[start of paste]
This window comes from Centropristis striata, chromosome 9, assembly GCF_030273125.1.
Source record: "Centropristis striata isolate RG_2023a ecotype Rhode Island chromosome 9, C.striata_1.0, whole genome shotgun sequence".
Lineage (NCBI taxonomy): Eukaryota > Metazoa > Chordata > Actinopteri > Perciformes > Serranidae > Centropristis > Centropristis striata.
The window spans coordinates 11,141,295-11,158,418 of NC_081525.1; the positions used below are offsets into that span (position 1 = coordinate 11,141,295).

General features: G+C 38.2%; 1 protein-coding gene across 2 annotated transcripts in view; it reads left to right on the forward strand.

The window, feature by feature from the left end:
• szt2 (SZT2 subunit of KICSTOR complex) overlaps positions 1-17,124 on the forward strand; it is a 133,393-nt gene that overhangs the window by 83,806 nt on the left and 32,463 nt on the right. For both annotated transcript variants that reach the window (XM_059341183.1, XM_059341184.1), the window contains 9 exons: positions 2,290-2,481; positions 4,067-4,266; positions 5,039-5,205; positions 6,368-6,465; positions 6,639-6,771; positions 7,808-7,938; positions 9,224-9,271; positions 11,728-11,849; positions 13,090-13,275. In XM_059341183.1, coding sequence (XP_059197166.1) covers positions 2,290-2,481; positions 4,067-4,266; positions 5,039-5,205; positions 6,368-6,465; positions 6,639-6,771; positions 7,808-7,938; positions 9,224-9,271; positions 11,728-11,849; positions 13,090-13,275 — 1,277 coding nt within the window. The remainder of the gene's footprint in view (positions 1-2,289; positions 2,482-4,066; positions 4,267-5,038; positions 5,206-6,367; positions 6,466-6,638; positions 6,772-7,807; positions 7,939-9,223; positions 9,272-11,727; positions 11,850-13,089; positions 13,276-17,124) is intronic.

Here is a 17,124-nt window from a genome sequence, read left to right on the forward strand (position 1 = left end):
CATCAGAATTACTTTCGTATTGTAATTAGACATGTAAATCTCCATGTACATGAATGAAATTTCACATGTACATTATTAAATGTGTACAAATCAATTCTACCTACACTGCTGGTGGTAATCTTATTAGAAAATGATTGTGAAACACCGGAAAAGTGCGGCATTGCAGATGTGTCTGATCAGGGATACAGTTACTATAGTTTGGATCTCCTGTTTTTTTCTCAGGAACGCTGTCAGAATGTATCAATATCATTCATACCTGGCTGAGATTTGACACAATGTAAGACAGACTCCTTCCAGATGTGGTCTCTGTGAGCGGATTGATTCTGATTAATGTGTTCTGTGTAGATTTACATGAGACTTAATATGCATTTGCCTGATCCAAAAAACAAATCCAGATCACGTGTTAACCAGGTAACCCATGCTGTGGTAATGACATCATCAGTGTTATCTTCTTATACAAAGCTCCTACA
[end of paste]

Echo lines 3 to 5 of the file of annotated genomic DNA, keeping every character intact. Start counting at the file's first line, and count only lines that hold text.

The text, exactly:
Lineage (NCBI taxonomy): Eukaryota > Metazoa > Chordata > Actinopteri > Perciformes > Serranidae > Centropristis > Centropristis striata.
The window spans coordinates 11,141,295-11,158,418 of NC_081525.1; the positions used below are offsets into that span (position 1 = coordinate 11,141,295).

General features: G+C 38.2%; 1 protein-coding gene across 2 annotated transcripts in view; it reads left to right on the forward strand.